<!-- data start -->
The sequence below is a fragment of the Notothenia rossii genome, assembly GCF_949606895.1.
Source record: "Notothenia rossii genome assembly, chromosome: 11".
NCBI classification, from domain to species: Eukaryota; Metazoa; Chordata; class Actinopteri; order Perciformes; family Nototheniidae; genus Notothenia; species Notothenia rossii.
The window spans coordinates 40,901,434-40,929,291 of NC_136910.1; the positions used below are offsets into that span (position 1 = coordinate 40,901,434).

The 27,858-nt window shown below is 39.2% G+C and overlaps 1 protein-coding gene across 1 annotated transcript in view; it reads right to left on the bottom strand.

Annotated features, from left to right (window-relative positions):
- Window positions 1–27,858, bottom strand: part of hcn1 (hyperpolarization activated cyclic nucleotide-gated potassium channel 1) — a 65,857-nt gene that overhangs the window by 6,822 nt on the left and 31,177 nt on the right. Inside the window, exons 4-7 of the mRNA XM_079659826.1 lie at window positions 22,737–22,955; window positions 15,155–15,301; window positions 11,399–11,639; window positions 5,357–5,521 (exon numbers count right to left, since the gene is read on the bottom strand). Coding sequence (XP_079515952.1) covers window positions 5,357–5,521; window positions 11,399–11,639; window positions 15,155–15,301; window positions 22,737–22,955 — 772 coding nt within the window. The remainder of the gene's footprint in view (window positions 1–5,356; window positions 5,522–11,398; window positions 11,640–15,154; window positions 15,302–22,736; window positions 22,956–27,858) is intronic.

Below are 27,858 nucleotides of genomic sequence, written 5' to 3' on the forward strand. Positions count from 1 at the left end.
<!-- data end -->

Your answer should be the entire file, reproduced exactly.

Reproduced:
The sequence below is a fragment of the Notothenia rossii genome, assembly GCF_949606895.1.
Source record: "Notothenia rossii genome assembly, chromosome: 11".
NCBI classification, from domain to species: Eukaryota; Metazoa; Chordata; class Actinopteri; order Perciformes; family Nototheniidae; genus Notothenia; species Notothenia rossii.
The window spans coordinates 40,901,434-40,929,291 of NC_136910.1; the positions used below are offsets into that span (position 1 = coordinate 40,901,434).

The 27,858-nt window shown below is 39.2% G+C and overlaps 1 protein-coding gene across 1 annotated transcript in view; it reads right to left on the bottom strand.

Annotated features, from left to right (window-relative positions):
- Window positions 1–27,858, bottom strand: part of hcn1 (hyperpolarization activated cyclic nucleotide-gated potassium channel 1) — a 65,857-nt gene that overhangs the window by 6,822 nt on the left and 31,177 nt on the right. Inside the window, exons 4-7 of the mRNA XM_079659826.1 lie at window positions 22,737–22,955; window positions 15,155–15,301; window positions 11,399–11,639; window positions 5,357–5,521 (exon numbers count right to left, since the gene is read on the bottom strand). Coding sequence (XP_079515952.1) covers window positions 5,357–5,521; window positions 11,399–11,639; window positions 15,155–15,301; window positions 22,737–22,955 — 772 coding nt within the window. The remainder of the gene's footprint in view (window positions 1–5,356; window positions 5,522–11,398; window positions 11,640–15,154; window positions 15,302–22,736; window positions 22,956–27,858) is intronic.

Below are 27,858 nucleotides of genomic sequence, written 5' to 3' on the forward strand. Positions count from 1 at the left end.